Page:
I was positioned at the island counter. Becky, Mark and I, had been chatting during the breaks in contractions, while Becky continued to circle. The feeling was light and we were laughing and sharing stories about our childhoods. The midwife, also now positioned herself at the counter, perpendicular to my seat. It put her in the path that Becky had been traveling for hours. It made it so that when Becky passed behind her, she had to lift her belly up and over another counter top. I mentioned this to the midwife, and suggested she scoot in, to which she replied "Oh she's fine."
Becky had expressed concern to me over the last few months about having this particular midwife in her home. The practice had other midwives and she was hopeful that another one would be on call for her birth. Becky isn't the only woman who plays this game of chance. As a matter of fact, this happens with the majority of my clients, homebirth or hospital. There's often someone in a group practice that isn't liked by a client. I could see (feel) that her arrival had changed everything.
I suggested Becky lay down for a bit in the living room. The Christmas tree was lit and it felt warm and calming in that space. As she tried to lay down, another contraction began. As many people who have labored can tell you, laying down during a contraction isn't very comfortable, and Becky was back on her feet. The midwife entered the space at 1:16am. She stood directly in Becky's path and began to speak to her in a very firm tone. Almost in a way some parents would speak to a toddler. This interaction was over a box of hibiclens the midwife found on the table. Some women who have tested positive for group b strep, opt to wash with this prior to birth, to kill all of the bacteria on their body. This particular midwife group used to reccomend this to their clients who tested positive, in lieu of receiving an antibiotic drip every 4 hours. (Please note, any parent, can also decide to do none of these things, and just monitor the baby for signs of infection, post birth)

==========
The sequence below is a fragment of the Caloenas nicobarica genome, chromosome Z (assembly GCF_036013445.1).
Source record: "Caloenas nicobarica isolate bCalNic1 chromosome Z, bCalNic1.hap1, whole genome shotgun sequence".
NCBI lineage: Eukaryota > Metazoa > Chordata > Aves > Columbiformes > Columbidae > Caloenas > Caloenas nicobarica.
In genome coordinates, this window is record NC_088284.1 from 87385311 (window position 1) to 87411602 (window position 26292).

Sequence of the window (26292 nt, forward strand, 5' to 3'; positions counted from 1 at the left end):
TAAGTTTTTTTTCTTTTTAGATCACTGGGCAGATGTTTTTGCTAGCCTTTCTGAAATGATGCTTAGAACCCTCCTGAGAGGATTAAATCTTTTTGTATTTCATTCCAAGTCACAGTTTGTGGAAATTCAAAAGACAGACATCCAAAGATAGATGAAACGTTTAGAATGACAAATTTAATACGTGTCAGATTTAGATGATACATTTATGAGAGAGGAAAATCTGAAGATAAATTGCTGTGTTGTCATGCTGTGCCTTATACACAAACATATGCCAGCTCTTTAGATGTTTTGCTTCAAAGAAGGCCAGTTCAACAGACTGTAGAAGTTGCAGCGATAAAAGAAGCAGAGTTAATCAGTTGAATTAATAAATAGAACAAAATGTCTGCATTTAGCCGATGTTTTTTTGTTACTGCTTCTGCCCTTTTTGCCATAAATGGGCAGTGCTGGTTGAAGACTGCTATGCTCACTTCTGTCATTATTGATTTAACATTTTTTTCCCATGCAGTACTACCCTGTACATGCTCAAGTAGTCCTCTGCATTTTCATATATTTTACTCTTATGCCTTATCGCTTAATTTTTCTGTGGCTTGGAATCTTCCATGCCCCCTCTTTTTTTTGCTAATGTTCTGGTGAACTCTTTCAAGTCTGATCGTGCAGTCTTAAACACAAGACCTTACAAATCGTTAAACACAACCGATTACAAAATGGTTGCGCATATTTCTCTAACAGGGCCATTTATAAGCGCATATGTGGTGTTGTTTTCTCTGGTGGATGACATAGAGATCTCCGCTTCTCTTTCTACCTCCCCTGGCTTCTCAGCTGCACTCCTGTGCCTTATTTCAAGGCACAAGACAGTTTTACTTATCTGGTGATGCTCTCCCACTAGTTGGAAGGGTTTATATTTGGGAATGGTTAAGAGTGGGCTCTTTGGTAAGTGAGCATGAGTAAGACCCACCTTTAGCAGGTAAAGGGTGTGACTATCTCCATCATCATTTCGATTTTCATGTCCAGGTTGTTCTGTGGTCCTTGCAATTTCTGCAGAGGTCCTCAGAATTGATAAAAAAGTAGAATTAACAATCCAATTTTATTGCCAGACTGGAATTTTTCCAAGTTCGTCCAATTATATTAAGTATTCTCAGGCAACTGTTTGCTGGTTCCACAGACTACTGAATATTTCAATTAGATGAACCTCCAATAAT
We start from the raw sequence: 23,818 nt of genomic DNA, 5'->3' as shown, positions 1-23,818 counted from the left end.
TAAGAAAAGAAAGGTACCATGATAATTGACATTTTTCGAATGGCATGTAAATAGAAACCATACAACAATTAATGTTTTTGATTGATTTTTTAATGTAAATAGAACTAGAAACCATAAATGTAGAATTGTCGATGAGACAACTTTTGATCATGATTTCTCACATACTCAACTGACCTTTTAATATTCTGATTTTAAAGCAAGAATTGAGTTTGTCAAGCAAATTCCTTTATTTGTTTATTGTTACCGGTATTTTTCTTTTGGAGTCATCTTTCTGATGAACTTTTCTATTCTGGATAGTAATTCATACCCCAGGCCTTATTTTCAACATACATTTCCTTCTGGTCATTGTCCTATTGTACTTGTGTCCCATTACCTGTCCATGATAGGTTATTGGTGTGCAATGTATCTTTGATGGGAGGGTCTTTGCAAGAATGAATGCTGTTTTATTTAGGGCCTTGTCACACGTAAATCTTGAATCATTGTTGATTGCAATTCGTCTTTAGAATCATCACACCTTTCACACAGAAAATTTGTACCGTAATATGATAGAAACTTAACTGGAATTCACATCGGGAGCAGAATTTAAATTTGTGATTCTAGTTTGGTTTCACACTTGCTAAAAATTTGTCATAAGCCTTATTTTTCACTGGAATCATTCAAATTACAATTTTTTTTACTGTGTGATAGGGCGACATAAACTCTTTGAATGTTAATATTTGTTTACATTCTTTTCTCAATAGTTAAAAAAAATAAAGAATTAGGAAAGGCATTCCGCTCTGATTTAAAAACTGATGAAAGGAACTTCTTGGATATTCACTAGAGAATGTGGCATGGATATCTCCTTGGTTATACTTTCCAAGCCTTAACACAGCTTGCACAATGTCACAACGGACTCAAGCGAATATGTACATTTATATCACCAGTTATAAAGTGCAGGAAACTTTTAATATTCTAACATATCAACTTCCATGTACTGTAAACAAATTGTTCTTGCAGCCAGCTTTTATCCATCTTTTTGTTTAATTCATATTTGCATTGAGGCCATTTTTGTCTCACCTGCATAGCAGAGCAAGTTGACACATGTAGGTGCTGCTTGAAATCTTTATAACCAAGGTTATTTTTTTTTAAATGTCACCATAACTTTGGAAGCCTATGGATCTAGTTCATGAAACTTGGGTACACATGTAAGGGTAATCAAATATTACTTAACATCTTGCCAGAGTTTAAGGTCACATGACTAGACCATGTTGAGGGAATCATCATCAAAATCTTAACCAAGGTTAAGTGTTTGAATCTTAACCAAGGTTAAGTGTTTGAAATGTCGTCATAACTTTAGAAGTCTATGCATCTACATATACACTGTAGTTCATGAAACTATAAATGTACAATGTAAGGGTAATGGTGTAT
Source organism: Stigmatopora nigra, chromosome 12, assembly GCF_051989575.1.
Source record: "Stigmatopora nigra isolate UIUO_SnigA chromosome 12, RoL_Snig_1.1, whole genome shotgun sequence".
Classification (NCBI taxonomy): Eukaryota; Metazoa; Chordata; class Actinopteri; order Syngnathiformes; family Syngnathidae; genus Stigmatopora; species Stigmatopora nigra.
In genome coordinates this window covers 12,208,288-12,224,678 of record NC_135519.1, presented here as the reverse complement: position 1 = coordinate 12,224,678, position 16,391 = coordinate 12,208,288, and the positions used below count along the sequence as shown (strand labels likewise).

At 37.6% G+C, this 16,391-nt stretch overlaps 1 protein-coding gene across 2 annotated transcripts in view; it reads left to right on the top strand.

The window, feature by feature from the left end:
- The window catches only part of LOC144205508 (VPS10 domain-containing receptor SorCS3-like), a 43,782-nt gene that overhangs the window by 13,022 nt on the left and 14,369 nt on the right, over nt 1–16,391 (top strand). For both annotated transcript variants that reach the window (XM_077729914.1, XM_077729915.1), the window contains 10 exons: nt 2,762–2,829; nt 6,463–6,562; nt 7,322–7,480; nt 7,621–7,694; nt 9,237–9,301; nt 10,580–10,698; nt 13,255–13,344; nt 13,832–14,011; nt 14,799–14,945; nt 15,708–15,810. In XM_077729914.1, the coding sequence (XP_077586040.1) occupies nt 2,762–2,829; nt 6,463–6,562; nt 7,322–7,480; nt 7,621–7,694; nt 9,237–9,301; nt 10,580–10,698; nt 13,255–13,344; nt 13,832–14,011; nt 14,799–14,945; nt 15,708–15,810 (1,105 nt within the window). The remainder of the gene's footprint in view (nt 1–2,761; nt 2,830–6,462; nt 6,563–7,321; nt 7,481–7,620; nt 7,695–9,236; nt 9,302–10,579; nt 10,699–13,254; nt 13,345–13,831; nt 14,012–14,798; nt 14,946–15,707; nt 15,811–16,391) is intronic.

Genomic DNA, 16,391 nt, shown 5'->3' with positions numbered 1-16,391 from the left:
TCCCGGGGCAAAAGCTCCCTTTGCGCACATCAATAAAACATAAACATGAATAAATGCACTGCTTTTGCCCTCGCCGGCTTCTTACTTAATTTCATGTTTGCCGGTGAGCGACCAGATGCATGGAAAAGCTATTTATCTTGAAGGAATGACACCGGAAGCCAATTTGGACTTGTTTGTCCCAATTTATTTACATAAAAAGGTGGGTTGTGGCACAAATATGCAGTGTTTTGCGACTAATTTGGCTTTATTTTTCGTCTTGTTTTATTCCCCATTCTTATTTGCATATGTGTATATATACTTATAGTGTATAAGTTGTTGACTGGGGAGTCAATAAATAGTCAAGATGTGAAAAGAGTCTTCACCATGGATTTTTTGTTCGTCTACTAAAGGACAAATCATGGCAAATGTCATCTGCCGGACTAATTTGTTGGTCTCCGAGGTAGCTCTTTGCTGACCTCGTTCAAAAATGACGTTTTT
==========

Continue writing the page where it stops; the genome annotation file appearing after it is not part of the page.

The midwife repeatedly asked Becky about her plan for the hibiclens. Explaining that she couldn't reccomend she use this product, and started each question with a firm "Rebecca".
At this point the midwife was almost shouting. I was a bit in shock to be honest. I knew that the midwife was trying to convey that if Becky wanted to use this product, now was the time. However, to a woman who is in active labor, it was nothing but a confrontation. Eventually, the midwife exited, when Becky told her she wasn't going to use it. Becky was trembling. She turned and looked at me with this face of shock and anger. Becky didn't have a contraction for 17 minutes.
When our bodies sense danger, it can stop labor, until it feels safe again. I knew that if she were going to have this baby at home, I would have to protect her and put in her bubble of sorts. I suggested we go down to her bedroom, and change her position. Becky got on all fours over a birth ball and within a few minutes, her contractions were back in a pattern.
There were a few other things that happened during this time in the bedroom and I won't mention them all, but some are important to understand the dynamic. The midwife kept popping in and out and when she did, I noticed the pattern of contractions change again. I started timing them on an app, just for my own personal notes. I couldn't believe what an impact her presence was making. The midwife then came in and plopped herself on the bed. At one point Becky asked her a question, and the midwife didn't reply or acknowledge being spoken to. She asked it again and nothing. The midwife was on her phone, so I answered the question. (Please note, I pick up my phone at births too. Birth workers often have a crazy amount of things going on, but you have to be present enough with the client you're with, to know when they are talking to you.)